FIG. 1 is a schematic illustration of an exemplary embodiment of a tape library 100. The tape library 100 includes a library controller module 110, including a processor 114 which is coupled to a memory medium 112, and one or more tape drive controllers 120, which are coupled to (or contained within) a plurality of tape drives 130 a130 b via one or more interface buses, such as a small computer system interface (SCSI) bus. The library controller 110 is coupled to the tape drive controllers 120 via one or more interface buses such as, e.g., an RS422 bus or an inter-integrated circuit (I2C) bus. It is noted that the library controller 110 can be embodied as a separate component (as shown), or can be co-located with one or more of the driver controllers 120, or within a separate host computer 150. The library controller 110 may be implemented as a software module that runs on a general purpose processing unit of the tape library, or as a special-purpose chipset. In some embodiments the host computer 150 may be connected to the drive controllers and the library controller by another bus. By way of example, the host computer 150 may be connected to the library and drives using SCSI and the library may be connected to the drives using RS422.

The tape drive controllers 120 coordinate data transfer to and from the one or more tape drives 130 a130 b. In one embodiment, the library includes two tape drive controllers: a first tape drive controller 122 a and a second tape drive controller 122 b. The controllers may operate independently or may be configured to operate in parallel to enhance reliability by providing continuous backup and redundancy in the event that one controller becomes inoperable. Tape drive controllers 122 a and 122 b have respective processors 128 a and 128 b and respective memories 124 a and 124 b. Processors 128 a, 128 b may be implemented as general purpose processors that may be configured to execute logic instructions in the respective memories 124 a, 124 b, or as special purpose processors adapted to implement logic instructions embodied as firmware, or as ASICs. The memories 124 a and 124 b may be implemented as battery-backed, non-volatile RAMs (NVRAMs). Although only two controllers 122 a and 122 b are shown and discussed generally herein, aspects of this invention can be extended to other multi-controller configurations where more than two controllers are employed.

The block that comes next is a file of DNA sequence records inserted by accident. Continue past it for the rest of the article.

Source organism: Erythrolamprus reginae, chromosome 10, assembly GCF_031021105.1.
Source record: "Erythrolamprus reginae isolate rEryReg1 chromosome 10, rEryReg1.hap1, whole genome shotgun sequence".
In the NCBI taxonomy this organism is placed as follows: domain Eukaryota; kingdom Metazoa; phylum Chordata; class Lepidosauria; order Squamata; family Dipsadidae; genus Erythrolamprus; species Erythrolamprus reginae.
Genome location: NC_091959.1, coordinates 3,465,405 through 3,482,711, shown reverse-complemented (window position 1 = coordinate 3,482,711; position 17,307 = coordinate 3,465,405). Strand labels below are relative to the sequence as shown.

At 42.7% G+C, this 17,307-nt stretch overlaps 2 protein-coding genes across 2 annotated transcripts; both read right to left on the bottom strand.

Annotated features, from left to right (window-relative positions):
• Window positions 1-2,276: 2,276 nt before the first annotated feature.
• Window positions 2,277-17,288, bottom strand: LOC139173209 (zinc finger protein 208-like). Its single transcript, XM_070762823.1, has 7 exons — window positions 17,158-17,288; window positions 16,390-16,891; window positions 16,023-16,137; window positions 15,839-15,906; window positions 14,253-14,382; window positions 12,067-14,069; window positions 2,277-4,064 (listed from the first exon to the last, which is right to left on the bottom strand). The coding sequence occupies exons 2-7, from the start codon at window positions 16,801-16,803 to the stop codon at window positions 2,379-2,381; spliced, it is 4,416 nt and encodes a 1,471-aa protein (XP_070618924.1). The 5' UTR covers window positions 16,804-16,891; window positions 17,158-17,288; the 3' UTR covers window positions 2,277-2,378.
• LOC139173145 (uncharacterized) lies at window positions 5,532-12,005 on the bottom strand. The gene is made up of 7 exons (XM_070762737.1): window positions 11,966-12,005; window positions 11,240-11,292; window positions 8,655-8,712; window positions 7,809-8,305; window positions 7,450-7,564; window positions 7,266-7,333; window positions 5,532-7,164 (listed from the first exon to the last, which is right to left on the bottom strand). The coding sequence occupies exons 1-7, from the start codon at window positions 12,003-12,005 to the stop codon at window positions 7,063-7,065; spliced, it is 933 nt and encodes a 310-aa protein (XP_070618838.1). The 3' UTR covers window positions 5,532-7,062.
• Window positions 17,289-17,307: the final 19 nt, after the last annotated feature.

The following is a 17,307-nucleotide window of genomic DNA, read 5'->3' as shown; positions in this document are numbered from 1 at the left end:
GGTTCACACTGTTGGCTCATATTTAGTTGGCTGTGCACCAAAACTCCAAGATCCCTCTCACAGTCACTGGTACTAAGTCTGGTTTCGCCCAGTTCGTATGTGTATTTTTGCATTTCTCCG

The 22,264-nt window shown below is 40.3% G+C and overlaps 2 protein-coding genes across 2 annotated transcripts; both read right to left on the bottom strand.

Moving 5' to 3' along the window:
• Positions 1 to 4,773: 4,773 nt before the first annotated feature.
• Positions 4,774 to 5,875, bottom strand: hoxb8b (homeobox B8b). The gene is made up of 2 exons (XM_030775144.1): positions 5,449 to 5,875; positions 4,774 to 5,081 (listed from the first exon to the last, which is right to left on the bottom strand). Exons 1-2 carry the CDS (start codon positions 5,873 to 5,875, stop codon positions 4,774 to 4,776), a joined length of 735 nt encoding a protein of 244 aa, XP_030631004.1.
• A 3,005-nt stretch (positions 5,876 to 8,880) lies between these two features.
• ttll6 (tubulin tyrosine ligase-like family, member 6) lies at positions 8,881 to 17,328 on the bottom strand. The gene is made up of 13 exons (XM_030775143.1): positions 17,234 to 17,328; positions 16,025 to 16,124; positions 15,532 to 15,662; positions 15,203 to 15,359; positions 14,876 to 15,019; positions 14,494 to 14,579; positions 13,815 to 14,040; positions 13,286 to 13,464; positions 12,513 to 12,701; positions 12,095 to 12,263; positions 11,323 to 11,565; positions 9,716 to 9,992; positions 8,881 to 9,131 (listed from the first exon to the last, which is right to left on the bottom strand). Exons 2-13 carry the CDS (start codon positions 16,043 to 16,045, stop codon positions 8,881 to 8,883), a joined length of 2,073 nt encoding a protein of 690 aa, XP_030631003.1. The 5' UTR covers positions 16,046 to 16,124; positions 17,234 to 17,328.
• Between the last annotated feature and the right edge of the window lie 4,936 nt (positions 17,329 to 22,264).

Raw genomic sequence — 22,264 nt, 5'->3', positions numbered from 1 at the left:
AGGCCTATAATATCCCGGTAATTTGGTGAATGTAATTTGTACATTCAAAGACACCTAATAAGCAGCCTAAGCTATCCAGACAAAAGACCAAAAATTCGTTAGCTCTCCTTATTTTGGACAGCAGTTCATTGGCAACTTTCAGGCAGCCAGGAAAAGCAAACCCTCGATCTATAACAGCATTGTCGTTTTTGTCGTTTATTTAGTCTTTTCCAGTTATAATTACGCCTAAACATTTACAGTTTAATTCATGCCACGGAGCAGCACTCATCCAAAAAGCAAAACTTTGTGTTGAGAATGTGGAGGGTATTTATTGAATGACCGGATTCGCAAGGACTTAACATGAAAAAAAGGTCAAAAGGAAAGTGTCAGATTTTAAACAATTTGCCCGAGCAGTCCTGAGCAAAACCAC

The controller's memories 122 a and 122 b may be physically coupled via a communication interface 126 such as, e.g., a PCI bus or another suitable communication bus. Controllers 122 a and 122 b may monitor data transfers between them to ensure that data is accurately transferred and that transaction ordering is preserved (e.g., read/write ordering).

In one embodiment, the tape drives 130 a, 130 b are configured to receive a tape cartridge 132 a, 132 b, respectively. Input/Output (I/O) operations requested by host computer 150 may be executed against the respective tape cartridges 132 a, 132 b. The tape cartridges 132 a, 132 b may include respective unique external identifiers 134 a, 134 b, which may be implemented as a bar code or other external identifying indicia associated with the respective tape cartridge 132 a, 132 b. The external identifiers 134 a, 134 b need not be readable by human operators. For example, a radio frequency identification (RFID) tag may be used as an identifier. In addition, optical identifiers such as holograms, diffraction patterns, and the like may be used as external identifiers 134 a, 134 b.